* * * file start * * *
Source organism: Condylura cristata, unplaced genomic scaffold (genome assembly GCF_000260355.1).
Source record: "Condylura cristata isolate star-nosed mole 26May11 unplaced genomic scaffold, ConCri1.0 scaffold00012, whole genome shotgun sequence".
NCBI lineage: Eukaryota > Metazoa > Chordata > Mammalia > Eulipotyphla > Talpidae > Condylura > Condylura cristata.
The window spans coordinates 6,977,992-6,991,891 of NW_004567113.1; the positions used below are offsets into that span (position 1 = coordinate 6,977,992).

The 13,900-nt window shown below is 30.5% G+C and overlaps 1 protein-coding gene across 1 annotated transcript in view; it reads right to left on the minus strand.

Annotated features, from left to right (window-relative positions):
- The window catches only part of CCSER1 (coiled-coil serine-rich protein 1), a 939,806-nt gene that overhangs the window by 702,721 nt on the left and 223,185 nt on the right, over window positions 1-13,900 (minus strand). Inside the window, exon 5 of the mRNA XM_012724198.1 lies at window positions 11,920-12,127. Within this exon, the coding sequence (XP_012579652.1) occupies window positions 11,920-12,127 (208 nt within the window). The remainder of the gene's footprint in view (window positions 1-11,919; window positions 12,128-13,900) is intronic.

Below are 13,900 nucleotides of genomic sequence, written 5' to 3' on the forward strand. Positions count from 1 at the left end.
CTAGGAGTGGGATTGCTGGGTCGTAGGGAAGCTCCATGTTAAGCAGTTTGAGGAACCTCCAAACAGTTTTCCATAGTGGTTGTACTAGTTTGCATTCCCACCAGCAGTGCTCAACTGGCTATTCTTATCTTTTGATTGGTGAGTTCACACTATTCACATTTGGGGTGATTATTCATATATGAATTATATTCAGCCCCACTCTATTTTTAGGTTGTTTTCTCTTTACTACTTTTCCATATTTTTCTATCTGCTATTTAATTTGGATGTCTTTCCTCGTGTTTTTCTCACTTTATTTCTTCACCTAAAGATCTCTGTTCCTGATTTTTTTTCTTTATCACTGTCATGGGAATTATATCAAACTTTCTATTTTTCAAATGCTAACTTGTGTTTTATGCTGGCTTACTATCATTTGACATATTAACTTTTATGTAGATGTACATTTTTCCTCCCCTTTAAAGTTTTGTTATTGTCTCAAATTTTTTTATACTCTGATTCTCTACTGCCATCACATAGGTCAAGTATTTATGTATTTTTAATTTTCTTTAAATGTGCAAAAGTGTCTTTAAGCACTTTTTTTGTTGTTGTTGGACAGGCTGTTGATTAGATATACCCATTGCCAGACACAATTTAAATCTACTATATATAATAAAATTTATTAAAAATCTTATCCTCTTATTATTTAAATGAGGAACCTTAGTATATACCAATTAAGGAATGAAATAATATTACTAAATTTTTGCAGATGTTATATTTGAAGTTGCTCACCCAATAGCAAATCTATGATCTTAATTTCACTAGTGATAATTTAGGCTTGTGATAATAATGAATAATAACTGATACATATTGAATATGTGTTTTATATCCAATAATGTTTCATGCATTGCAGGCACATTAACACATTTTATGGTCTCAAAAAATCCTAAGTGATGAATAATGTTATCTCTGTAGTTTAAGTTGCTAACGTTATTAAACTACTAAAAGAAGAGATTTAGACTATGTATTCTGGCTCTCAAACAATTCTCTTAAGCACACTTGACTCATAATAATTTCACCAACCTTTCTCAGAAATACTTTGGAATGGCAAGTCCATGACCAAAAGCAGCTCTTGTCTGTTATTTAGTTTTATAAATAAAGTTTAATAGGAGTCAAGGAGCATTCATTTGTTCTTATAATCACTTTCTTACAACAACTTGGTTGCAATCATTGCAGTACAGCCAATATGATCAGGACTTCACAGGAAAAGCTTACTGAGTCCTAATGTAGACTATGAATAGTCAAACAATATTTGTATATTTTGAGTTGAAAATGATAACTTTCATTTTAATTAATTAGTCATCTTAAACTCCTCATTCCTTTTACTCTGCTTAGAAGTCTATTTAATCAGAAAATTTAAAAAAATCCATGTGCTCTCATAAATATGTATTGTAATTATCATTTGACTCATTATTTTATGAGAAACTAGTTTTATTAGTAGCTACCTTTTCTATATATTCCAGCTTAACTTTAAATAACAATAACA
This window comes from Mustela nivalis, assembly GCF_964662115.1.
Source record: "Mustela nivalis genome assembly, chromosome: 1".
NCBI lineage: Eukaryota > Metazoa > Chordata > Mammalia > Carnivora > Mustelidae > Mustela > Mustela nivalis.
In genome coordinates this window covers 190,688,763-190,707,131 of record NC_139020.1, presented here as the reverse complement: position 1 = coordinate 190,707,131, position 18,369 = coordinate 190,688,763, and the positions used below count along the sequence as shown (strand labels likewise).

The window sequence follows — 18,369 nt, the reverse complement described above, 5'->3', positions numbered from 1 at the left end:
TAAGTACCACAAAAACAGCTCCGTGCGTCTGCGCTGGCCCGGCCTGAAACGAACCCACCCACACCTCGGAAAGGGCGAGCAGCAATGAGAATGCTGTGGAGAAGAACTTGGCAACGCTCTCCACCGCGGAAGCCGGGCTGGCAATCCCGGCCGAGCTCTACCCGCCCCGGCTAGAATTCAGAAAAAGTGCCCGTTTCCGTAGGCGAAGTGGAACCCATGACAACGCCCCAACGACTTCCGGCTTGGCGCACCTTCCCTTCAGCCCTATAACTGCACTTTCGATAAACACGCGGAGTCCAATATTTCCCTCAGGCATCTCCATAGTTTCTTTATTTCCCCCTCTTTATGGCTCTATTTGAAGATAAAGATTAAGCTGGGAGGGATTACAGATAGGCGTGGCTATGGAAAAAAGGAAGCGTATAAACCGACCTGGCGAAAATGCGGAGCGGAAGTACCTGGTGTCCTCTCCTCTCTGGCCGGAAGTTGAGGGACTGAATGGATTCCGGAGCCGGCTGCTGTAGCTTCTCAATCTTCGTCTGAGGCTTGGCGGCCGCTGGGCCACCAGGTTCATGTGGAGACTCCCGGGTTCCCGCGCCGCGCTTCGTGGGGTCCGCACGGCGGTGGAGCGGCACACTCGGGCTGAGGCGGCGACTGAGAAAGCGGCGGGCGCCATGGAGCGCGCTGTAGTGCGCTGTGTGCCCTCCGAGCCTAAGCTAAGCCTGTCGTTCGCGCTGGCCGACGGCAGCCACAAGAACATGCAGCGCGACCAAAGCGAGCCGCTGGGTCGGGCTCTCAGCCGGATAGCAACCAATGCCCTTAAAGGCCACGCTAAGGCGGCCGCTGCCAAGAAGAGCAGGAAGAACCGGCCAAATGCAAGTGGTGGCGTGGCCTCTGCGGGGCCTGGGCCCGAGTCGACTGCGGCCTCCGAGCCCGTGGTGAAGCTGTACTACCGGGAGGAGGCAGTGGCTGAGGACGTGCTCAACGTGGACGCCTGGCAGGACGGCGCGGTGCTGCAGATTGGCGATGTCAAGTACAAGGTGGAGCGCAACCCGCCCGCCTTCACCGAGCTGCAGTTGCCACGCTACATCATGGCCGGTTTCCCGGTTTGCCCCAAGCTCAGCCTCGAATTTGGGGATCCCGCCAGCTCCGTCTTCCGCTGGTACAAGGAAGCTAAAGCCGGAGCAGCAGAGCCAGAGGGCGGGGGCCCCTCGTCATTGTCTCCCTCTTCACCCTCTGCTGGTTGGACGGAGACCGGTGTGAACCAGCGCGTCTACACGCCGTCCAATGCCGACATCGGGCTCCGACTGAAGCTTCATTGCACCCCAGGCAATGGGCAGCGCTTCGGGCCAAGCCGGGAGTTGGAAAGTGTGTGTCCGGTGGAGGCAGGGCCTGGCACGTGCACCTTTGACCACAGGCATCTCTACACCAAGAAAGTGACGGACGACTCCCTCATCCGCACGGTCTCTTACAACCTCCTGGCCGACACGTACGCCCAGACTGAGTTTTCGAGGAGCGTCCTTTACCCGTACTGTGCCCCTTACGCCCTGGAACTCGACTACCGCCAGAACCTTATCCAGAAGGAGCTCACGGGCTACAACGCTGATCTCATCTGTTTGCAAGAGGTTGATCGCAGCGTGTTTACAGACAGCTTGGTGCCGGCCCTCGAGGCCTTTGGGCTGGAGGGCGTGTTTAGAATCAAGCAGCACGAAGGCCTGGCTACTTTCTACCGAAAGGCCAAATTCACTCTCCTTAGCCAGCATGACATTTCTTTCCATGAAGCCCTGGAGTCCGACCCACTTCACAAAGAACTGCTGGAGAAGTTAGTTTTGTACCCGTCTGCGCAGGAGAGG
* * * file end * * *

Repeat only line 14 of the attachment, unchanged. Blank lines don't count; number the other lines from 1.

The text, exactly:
The window sequence follows — 18,369 nt, the reverse complement described above, 5'->3', positions numbered from 1 at the left end: